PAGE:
Special Advisor Lawrence will lead the U.S. delegation in a conference focused on the Hague Abduction Convention in Tokyo, which will provide an opportunity to engage with representatives from countries throughout the Asia Pacific region on the critical issue of international parental child abduction. The Special Advisor will also meet with government officials in both Tokyo and Seoul to discuss intercountry adoption and international parental child abduction issues.

The United States is dedicated to supporting intercountry adoption as a viable option for children in need of permanency, and to preventing and resolving international parental child abduction cases.

For more information about the Department of State’s Office of Children’s Issues, visit: www.adoption.state.gov and www.travel.state.gov/childabduction

For press inquiries please contact CAPRESSREQUESTS@state.gov or (202) 485-6150.

If you have any questions or concerns regarding parental abduction to or from The United States, Japan or Korea feel free to contact us 24 / 7.  We are always available at contact@abpworld.com or by calling our offices – +1 (805) CHILD-11 (+18052445311)

Guam / Canada: Dad searches for daughter


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Somewhere in Guam, there’s a father who has been desperately trying to get reunited with his little girl, Isabelle.

That Dad, Jonathon Dandridge, an Air Force veteran from Tennessee, was drawn to the island from thousands of miles away, to the call of a specialized, well-paying civilian job with a military contractor.

While some parents have chosen to walk away from their young children, his is a story of his relentless pursuit to find his daughter.

Isabelle, a blue-eyed, brown-haired girl who loved the goats on her dad’s farm, was 7 years old when she vanished.

And Dad has missed her past two birthdays, including one that just passed – last September.

“I just want to say I love her,” Dandridge said. He turned his face momentarily away in a recent interview, attempting not to show he teared up. Again.

When he’s not at work, the web and his phone are his companions – for checking for any more clues on Isabelle.

This is a story that could occur in broken homes – of parents who loved each other, had children, but then the relationship sours. And the bitter split makes one parent flee with an innocent young child – across an international border.

As they disappear, in foreign territory, it leaves the other parent with the difficult task of conducting a search, often without extensive resources, and without the help of the strong arm of the federal government.

There are hundreds to more than 1,000 parental abduction cases in the United States each year, and Dandridge hopes his case will someday find closure, with the federal authorities’ help.

There are complexities with Dandridge’s efforts to find his daughter, but he said he’s not given up, never will.

Isabelle is believed to be in Canada where her mother’s from, Dandridge said.

The mother and daughter disappeared when Dandridge was on Guam, working for a military contractor. His daughter went missing in Tennessee, where she was with her mom, in a home on an 11-acre farm that Jonathon Dandridge had been making mortgage payments on – or so he thought.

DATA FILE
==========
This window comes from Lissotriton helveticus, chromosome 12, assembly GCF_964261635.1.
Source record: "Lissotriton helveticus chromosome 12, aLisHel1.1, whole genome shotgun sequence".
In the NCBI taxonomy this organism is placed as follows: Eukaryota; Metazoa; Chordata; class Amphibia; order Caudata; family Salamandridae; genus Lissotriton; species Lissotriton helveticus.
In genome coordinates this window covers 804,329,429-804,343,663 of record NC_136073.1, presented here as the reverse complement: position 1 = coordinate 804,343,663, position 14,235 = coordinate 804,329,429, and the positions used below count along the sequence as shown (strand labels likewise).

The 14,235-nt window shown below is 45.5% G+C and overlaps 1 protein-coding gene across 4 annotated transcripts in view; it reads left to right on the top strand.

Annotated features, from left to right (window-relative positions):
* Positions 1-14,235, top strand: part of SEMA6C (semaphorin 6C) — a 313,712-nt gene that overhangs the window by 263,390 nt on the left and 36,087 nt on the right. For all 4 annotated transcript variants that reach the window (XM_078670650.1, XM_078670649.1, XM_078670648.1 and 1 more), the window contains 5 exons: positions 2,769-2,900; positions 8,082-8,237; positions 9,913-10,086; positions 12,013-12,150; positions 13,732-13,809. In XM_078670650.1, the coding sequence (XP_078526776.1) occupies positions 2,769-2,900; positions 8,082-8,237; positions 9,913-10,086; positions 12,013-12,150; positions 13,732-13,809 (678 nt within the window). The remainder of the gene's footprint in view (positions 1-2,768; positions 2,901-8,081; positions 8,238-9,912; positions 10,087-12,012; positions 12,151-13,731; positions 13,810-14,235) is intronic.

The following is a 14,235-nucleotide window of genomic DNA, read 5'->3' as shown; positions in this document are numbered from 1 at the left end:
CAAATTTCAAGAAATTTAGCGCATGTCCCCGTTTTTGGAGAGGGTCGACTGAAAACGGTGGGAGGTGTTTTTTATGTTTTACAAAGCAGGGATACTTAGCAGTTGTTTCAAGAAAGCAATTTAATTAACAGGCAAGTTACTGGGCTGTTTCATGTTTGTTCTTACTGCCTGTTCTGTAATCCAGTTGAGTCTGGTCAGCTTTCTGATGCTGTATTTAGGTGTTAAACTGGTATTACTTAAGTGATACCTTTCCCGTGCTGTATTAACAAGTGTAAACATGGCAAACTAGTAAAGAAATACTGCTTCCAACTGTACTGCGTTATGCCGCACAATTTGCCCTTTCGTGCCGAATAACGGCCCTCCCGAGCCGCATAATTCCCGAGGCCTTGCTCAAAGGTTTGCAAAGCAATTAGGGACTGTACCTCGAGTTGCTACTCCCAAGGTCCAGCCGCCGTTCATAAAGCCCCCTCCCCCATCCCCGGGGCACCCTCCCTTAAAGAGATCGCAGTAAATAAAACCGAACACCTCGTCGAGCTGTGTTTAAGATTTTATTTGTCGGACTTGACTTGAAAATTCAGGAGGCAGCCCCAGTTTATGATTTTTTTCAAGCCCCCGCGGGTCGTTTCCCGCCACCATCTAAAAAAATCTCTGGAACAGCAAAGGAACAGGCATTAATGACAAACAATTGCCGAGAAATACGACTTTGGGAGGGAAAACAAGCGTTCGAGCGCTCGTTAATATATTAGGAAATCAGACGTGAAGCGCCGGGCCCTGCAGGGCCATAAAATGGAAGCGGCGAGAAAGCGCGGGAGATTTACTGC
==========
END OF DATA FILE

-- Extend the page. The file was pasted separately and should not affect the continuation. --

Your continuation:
An empty home

In that farm, Dandridge said wistfully, he and Isabelle had good times with the farm’s animals.

“Isabelle loved goats,” Dandridge said. A photo of him and Isabelle at the farm he used to own is one of the keepsakes he holds onto.

Dandridge came to Guam as a civilian explosives and ordnance disposal expert for a private contractor that provides services to the military.

This dad had planned to take his first Guam job only temporarily, so he could scrape up enough money for the remaining few semesters left for him to complete medical school.

The pay was good on Guam with the kind of specialized skills he had. Over several months of working here, he showed bank statements and other records showing he had sent home almost $28,000 to his then-wife, for the monthly payment on his mortgage on his home and 11-acre farm, household bills and Isabelle’s education at a private, Christian school.

Eventually, he found out the mortgage wasn’t paid, and that his wife found someone new, he said.

When he came home to Tennessee to further check what was going on, he found his house literally emptied. His family heirloom coin collection was gone, the furniture was gone and even documents about his family and of his past career and professional certificate were no longer there. The only thing left was a tattered American flag, on the floor, that Dandridge said his father has had since serving in Vietnam, he said.

The house ended up repossessed by the bank, he said.

He said he’s accepted the reality of her leaving, but he couldn’t give up on Isabelle.

Dandridge filed for divorce on Guam and a Superior Court judge granted the divorce and gave him primary custody of Isabelle, the divorce judgment shows.

But his victory on parental custody is for now, on paper. His little girl is still somewhere in Canada, Dandridge believes. He tried to call and write to a community Christian school in Drake, Ontario, where he thinks she might be attending school, but he was barred from further communicating with the school, he said.

He’s been tempted to cross the border himself and try to take Isabelle back, but received advice he could get arrested in doing so, if he doesn’t go through the proper, official channels.

FBI Guam has jurisdiction

By this time, more than two years after the disappearance of Isabelle, his hope is for the U.S. Attorney’s Office on Guam to file a criminal parental abduction case so that his ex-wife could be brought back to the United States, and he could have Isabelle back.

Dandridge said he has exhausted his resources, but not his energy to somehow keep the disappearance of Isabel online alive.

He’s spent tens of thousands of dollars trying to find Isabelle, he said, including putting her photo, the circumstances of her disappearance and pleas for the public to help give him information that will lead to Isabelle. Her disappearance was covered by local news media in Tennessee, but public interest in the case in Tennessee has gone cold. The National Center for Missing Children has listed Isabelle as a missing child.